New poll shows 82 percent of Americans support E15
By Chris Hanson | September 19, 2013
After surveying more than 1,000 U.S. citizens, Fuels America released its polling results, which discovered 82 percent of U.S. citizens support the availability of E15 ethanol blends at their local gas stations.
“The overwhelming majority of Americans understand that having options when you fill up at the gas station is a good thing. They have spoken loud and clear that they want access to clean, homegrown renewable fuel,” said Tom Buis, CEO of Growth Energy. “What we clearly see from this poll is that consumers like higher blends of ethanol in their gas because it saves them money. Ethanol is currently trading 80 cents lower than regular unleaded gasoline and the bottom line is that ethanol provides consumers a choice and savings at the pump.”
Roughly 70 percent of respondents desired higher blends at the pumps, Buis explained. He added nearly four out of five believed the oil industry’s effort to block E15 was bad for consumers. “People want oil to quit running these negative campaigns and denying them at the pump,” Buis said.
Other speakers during a teleconference following the poll release aimed to dispel messages promoted by the oil industry, such as high costs to implement E15 and lack of demand from customers and retailers.
Last week, the Petroleum Equipment Institute released a report that showed, in some cases, a retailer may only need to invest $1,200 to update an entire station, said Robert White, director of market development from the Renewable Fuels Association. “It’s nowhere near the $200,000 to $300,000 that’s been quoted almost religiously by E15’s opponents for the past couple years,” added White.
Scott Zaremba, owner of Zarco USA gas stations, explained how an oil company implemented rules that prohibited him from selling E15. In July 2012 he became the first retailer in the U.S. to offer E15 under Phillips 66 name. However, Phillips implemented rules th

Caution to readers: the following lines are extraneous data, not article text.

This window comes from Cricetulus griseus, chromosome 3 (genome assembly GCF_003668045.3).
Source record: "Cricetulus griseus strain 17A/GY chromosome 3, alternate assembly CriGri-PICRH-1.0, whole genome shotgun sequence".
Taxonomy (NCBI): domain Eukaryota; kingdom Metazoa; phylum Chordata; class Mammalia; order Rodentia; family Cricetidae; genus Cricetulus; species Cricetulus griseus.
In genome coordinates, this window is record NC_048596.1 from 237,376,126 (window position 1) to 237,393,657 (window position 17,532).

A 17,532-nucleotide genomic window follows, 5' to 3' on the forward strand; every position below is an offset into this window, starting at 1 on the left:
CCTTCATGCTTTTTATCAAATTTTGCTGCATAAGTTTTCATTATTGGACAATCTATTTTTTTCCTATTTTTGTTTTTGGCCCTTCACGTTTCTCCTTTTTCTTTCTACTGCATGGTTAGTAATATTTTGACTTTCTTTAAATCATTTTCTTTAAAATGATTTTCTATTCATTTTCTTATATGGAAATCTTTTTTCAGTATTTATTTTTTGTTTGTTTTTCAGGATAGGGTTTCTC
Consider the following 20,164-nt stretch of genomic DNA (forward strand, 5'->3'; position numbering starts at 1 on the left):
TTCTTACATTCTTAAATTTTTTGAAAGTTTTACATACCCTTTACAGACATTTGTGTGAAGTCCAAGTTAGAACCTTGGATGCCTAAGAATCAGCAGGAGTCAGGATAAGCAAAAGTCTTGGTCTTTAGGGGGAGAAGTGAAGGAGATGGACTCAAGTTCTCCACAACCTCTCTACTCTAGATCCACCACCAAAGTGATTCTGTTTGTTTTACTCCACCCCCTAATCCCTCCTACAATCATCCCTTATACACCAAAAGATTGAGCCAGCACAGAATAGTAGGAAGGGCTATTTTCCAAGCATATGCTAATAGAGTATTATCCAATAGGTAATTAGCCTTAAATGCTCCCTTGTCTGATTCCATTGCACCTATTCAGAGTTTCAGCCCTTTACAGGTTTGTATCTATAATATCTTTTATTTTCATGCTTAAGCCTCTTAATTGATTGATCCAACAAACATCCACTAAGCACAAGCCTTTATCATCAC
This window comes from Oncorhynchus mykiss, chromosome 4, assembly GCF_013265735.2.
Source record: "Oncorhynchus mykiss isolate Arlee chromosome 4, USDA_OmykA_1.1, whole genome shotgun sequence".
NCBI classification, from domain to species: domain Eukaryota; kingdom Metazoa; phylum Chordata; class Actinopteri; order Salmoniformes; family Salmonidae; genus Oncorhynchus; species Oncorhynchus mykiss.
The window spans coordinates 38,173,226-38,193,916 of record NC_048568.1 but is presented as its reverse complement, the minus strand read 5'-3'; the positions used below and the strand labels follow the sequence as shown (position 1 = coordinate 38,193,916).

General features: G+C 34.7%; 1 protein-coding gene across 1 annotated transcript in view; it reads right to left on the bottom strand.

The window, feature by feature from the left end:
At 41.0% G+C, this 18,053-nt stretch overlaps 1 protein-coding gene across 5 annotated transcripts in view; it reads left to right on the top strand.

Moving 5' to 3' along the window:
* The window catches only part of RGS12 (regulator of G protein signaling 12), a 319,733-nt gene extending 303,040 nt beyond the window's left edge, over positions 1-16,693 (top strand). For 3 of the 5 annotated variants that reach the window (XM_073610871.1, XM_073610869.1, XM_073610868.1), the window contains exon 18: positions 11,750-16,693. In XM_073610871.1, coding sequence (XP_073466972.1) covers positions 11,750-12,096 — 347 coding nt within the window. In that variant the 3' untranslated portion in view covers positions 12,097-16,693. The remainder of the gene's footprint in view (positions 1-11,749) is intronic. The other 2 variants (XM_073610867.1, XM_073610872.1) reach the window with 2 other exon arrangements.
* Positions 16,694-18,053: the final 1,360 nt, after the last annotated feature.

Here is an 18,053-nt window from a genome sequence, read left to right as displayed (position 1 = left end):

EPA releases draft rules to cut emissions from power plants
Julian Hattem - 09/20/13 09:25 AM ET
The Environmental Protection Agency on Friday released draft rules that represent the first limits for carbon emissions from new power plants.
The new rules are a central component of President Obama's push to protect the environment through regulation and executive action, and will fuel a political fight with the coal lobby and its supporters on Capitol Hill.
In offering the rules on Friday, the EPA quickly pushed back at arguments the rules represent an attack on coal, and that they will hurt the economy.
"We have proven time after time that setting fair Clean Air Act standards to protect public health does not cause the sky to fall," EPA Administrator Gina McCarthy said during a speech at the National Press Club unveiling the draft rules. "The economy does not crumble."
Opponents of the new rules have worried that they would require an expensive technology that would lead to an effective ban on coal power plants. But McCarthy said that the effort is aimed at just the opposite.
"I believe that this proposal, rather than killing future coal, actually sets out a certain pathway forward for coal to continue to be part of a diverse mix in this country," she said.
Together with regulations on power plants already up and running, which are set to be proposed next year, the rules form the centerpiece of what Obama described in a speech at Georgetown University as “bold action to reduce carbon pollution.”
In a statement, Rep. Lamar Smith (R-Texas), chairman of the House Science Committee, countered that the administration “is offering a costly, heavy-handed proposal that risks jobs and economic growth, all for negligible changes to our carbon dioxide emissions and no discernible impact on the global temperature.”
Power plants are the source of about one-third of the country's greenhouse gas emissions.